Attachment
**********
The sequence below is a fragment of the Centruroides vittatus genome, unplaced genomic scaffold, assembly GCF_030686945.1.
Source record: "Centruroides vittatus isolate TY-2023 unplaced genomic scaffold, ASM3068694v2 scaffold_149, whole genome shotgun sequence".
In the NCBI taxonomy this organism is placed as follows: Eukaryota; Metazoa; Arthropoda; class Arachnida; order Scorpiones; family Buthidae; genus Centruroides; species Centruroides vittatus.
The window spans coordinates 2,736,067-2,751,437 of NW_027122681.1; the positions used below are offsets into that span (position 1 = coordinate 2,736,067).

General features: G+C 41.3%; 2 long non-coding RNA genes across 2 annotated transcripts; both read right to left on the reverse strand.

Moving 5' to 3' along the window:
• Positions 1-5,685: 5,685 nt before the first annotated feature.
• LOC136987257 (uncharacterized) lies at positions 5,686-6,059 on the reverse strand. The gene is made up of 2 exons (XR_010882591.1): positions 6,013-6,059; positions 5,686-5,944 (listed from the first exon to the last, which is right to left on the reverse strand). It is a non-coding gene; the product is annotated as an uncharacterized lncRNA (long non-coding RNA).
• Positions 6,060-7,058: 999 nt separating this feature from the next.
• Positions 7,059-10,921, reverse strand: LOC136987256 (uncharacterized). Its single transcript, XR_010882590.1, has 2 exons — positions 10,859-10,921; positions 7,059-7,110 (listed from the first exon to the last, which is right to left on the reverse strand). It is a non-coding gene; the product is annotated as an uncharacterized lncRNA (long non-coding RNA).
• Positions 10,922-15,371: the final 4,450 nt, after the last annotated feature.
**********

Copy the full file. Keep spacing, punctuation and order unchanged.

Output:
The sequence below is a fragment of the Centruroides vittatus genome, unplaced genomic scaffold, assembly GCF_030686945.1.
Source record: "Centruroides vittatus isolate TY-2023 unplaced genomic scaffold, ASM3068694v2 scaffold_149, whole genome shotgun sequence".
In the NCBI taxonomy this organism is placed as follows: Eukaryota; Metazoa; Arthropoda; class Arachnida; order Scorpiones; family Buthidae; genus Centruroides; species Centruroides vittatus.
The window spans coordinates 2,736,067-2,751,437 of NW_027122681.1; the positions used below are offsets into that span (position 1 = coordinate 2,736,067).

General features: G+C 41.3%; 2 long non-coding RNA genes across 2 annotated transcripts; both read right to left on the reverse strand.

Moving 5' to 3' along the window:
• Positions 1-5,685: 5,685 nt before the first annotated feature.
• LOC136987257 (uncharacterized) lies at positions 5,686-6,059 on the reverse strand. The gene is made up of 2 exons (XR_010882591.1): positions 6,013-6,059; positions 5,686-5,944 (listed from the first exon to the last, which is right to left on the reverse strand). It is a non-coding gene; the product is annotated as an uncharacterized lncRNA (long non-coding RNA).
• Positions 6,060-7,058: 999 nt separating this feature from the next.
• Positions 7,059-10,921, reverse strand: LOC136987256 (uncharacterized). Its single transcript, XR_010882590.1, has 2 exons — positions 10,859-10,921; positions 7,059-7,110 (listed from the first exon to the last, which is right to left on the reverse strand). It is a non-coding gene; the product is annotated as an uncharacterized lncRNA (long non-coding RNA).
• Positions 10,922-15,371: the final 4,450 nt, after the last annotated feature.